Cyprus Mail
Cyprus Education

Wide support pledged for afternoon teachers’ strike

ÅÊÄÇËÙÓÇ ÄÉÁÌÁÑÔÕÑÉÁÓ – ÁÐÏ ÅÊÐÁÉÄÅÕÔÉÊÏÕÓ – ÁÃÏÑÁÓ ÕÐÇÑÅÓÉÙÍ

Teachers and unions on Tuesday reaffirmed their support for afternoon state school teachers asking to be given contracts, stressing they are ready to continue their indefinite strike until their request is met.

Last Tuesday teachers working in state afternoon and evening schools and institutes started an indefinite strike over the education ministry’s “unlawful and unfair” decision to count them as self-employed.

Afternoon and evening classes do important work, contributing to education on all levels, Savvas Touloupos of Peo said.

He added that up until 2013, teachers participating in these programmes had normal salaries and access to unemployment benefits and holidays.

“We are not asking the government to turn 5,000 teachers into public servants, as some say,” he said, stressing that it was never on the table.

Teachers union Poed has been in support of its colleagues from the very beginning, head Myria Vasiliou said, reminding of their role in after-school lessons and optional all-day school programmes.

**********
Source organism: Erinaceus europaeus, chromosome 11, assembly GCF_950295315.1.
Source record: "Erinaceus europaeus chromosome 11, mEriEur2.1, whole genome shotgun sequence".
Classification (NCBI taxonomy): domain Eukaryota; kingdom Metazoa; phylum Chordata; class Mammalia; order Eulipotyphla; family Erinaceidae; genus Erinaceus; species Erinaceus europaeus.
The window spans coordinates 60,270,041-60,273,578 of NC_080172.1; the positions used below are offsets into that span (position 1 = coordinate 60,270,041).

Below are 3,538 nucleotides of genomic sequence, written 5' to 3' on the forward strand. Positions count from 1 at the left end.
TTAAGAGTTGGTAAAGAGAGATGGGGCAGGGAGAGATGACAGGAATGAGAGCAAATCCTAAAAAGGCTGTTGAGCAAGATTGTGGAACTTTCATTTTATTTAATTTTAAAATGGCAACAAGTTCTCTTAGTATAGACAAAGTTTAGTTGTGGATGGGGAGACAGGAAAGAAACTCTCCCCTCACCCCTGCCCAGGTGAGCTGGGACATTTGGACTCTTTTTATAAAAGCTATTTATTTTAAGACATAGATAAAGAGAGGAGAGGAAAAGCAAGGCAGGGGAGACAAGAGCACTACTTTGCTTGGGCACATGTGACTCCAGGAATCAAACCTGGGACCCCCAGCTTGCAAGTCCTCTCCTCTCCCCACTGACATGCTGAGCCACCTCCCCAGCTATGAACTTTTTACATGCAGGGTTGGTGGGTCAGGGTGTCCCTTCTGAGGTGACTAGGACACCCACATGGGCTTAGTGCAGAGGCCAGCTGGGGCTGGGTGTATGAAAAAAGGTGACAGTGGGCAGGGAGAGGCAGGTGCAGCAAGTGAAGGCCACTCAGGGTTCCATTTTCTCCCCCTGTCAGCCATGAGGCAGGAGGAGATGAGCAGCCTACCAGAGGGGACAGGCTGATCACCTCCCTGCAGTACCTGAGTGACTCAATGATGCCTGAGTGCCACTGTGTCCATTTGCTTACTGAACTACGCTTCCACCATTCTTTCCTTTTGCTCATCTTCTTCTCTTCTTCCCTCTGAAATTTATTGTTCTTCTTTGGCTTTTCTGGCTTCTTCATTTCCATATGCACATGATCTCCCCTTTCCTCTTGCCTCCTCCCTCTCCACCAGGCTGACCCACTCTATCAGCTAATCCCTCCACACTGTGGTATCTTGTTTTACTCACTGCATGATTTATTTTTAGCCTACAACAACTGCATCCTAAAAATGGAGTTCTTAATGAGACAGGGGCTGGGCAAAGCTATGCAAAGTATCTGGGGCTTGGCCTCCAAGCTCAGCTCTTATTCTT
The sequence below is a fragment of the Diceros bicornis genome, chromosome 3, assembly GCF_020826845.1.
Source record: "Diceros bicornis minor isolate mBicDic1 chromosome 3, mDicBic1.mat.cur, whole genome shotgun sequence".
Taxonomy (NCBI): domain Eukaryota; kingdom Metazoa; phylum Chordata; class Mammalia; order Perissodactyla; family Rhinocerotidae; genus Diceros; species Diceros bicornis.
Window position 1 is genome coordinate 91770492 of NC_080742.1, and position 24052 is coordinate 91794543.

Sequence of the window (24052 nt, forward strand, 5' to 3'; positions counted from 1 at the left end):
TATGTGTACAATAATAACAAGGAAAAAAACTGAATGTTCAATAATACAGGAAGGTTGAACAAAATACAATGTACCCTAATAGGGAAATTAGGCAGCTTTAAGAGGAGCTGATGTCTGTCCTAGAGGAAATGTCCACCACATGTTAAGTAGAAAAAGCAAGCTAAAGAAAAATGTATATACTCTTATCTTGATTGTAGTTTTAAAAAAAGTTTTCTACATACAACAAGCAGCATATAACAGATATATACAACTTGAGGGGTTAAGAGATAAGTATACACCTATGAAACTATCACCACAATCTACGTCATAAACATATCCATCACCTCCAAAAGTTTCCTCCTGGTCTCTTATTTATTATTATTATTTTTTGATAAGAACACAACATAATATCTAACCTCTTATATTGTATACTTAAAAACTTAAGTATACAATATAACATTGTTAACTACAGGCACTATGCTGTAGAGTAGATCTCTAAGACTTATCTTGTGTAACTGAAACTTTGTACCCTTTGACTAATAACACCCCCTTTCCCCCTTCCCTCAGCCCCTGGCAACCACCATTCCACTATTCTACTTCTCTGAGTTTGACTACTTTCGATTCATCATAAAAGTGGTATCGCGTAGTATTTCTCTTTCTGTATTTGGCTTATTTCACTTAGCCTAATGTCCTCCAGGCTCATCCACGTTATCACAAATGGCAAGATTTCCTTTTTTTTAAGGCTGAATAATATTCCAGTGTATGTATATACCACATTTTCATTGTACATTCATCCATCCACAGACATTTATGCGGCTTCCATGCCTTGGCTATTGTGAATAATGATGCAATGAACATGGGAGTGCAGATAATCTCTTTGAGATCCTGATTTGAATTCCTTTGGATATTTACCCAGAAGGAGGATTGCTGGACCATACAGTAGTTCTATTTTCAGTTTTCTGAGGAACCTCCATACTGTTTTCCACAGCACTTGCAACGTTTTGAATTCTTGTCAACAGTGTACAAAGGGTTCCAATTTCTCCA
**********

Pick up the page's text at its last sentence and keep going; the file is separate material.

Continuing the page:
“It is inconceivable that teachers in these programmes, which are a continuation of morning lessons, are treated differently and forced to work under a different status – that of the self-emplolyed,” she added.

“We live in the 21st century and all employees must be able to work and live in the right circumstances instead of facing extra problems,” secondary school teachers union (Oelmek) head Themis Polyviou said, expressing the union’s support.

Students’ union Psem also made its support public, with spokesman Gregoris Gregoriou saying that students can only stand by their teachers as they fight for their rights.

“We are the first to acknowledge the valuable work done by teachers, because we experience it every day,” he said, adding that the state needs to equally support the work done by teachers working in the afternoons and evenings.

“The work and sacrifices of our teachers need to be recognised with deeds, not just words,” he concluded.

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